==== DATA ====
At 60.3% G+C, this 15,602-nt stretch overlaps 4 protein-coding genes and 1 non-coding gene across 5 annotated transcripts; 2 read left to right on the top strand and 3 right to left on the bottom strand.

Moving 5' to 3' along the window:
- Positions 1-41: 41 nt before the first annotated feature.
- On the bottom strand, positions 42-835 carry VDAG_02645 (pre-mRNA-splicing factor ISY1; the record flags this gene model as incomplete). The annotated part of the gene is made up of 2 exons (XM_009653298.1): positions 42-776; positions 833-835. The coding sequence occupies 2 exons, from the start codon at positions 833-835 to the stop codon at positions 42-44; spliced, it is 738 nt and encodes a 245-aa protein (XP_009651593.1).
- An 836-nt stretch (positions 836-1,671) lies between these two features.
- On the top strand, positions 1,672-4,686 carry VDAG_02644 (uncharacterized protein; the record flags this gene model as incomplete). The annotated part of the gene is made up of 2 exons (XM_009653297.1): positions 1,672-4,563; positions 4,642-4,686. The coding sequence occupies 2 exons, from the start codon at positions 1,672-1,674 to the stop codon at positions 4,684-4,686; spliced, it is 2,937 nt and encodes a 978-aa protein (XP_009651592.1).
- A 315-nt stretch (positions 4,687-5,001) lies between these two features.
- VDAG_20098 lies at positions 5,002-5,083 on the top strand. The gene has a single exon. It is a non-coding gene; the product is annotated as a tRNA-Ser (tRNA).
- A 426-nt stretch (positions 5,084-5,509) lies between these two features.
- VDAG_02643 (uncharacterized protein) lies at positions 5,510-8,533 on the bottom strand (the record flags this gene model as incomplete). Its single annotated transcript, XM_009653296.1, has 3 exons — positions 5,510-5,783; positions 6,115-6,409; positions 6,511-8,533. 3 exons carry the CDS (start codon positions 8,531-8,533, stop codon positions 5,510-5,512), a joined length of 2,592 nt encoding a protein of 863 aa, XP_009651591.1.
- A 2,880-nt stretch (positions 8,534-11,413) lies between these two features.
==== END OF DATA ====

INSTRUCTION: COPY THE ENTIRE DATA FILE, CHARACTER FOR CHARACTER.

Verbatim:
At 60.3% G+C, this 15,602-nt stretch overlaps 4 protein-coding genes and 1 non-coding gene across 5 annotated transcripts; 2 read left to right on the top strand and 3 right to left on the bottom strand.

Moving 5' to 3' along the window:
- Positions 1-41: 41 nt before the first annotated feature.
- On the bottom strand, positions 42-835 carry VDAG_02645 (pre-mRNA-splicing factor ISY1; the record flags this gene model as incomplete). The annotated part of the gene is made up of 2 exons (XM_009653298.1): positions 42-776; positions 833-835. The coding sequence occupies 2 exons, from the start codon at positions 833-835 to the stop codon at positions 42-44; spliced, it is 738 nt and encodes a 245-aa protein (XP_009651593.1).
- An 836-nt stretch (positions 836-1,671) lies between these two features.
- On the top strand, positions 1,672-4,686 carry VDAG_02644 (uncharacterized protein; the record flags this gene model as incomplete). The annotated part of the gene is made up of 2 exons (XM_009653297.1): positions 1,672-4,563; positions 4,642-4,686. The coding sequence occupies 2 exons, from the start codon at positions 1,672-1,674 to the stop codon at positions 4,684-4,686; spliced, it is 2,937 nt and encodes a 978-aa protein (XP_009651592.1).
- A 315-nt stretch (positions 4,687-5,001) lies between these two features.
- VDAG_20098 lies at positions 5,002-5,083 on the top strand. The gene has a single exon. It is a non-coding gene; the product is annotated as a tRNA-Ser (tRNA).
- A 426-nt stretch (positions 5,084-5,509) lies between these two features.
- VDAG_02643 (uncharacterized protein) lies at positions 5,510-8,533 on the bottom strand (the record flags this gene model as incomplete). Its single annotated transcript, XM_009653296.1, has 3 exons — positions 5,510-5,783; positions 6,115-6,409; positions 6,511-8,533. 3 exons carry the CDS (start codon positions 8,531-8,533, stop codon positions 5,510-5,512), a joined length of 2,592 nt encoding a protein of 863 aa, XP_009651591.1.
- A 2,880-nt stretch (positions 8,534-11,413) lies between these two features.